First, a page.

[37] The present study is concentrated on the equatorial irregularities since their effects in radio occultation observations seem to be easier for analysis and interpretation than the effects of mid- and high-latitude ionospheric irregularities. Nevertheless an application of radio occultation to mid-latitude spread F and high latitude plasma bubbles [e.g., Fukao et al., 1991; Fejer, 1996] should be also feasible. In any case investigations of the interplay between plasma irregularity structure, geomagnetic field orientation, and GPS occultation ray are necessary. This can be performed by improved analysis of huge occultation data sets and by radio propagation simulations of ionospheric occultations. Further a combined analysis of spread F and sporadic E characteristics is desirable since both can be derived from occultation data [Hocke and Tsuda, 2001a, 2001b; present study].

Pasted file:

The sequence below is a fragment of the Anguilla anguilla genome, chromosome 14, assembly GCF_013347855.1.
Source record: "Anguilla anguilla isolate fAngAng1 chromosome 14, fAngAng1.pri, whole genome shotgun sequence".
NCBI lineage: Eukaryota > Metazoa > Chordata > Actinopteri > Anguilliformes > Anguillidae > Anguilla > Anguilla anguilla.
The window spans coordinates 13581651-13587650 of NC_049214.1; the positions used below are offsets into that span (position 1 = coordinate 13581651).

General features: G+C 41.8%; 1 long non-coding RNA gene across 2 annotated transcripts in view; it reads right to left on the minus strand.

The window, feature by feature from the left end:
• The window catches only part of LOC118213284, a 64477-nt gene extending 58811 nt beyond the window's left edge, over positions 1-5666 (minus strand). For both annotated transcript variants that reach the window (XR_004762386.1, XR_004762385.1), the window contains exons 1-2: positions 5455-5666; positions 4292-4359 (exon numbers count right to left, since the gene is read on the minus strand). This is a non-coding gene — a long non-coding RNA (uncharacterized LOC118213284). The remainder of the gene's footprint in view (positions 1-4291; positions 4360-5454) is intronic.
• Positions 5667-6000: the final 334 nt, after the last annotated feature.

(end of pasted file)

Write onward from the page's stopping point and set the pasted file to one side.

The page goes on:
6. Summary and Outlook

  1. Top of page
  2. Abstract
  3. 1. Introduction
  4. 2. GPS/MET Radio Occultation Experiment
  5. 3. Data Analysis and TEC Fluctuation Profiles
  6. 4. Results
  7. 5. Profiling of Electron Density Depletions in the Equatorial Ionosphere
  8. 6. Summary and Outlook
  9. Acknowledgments
  10. References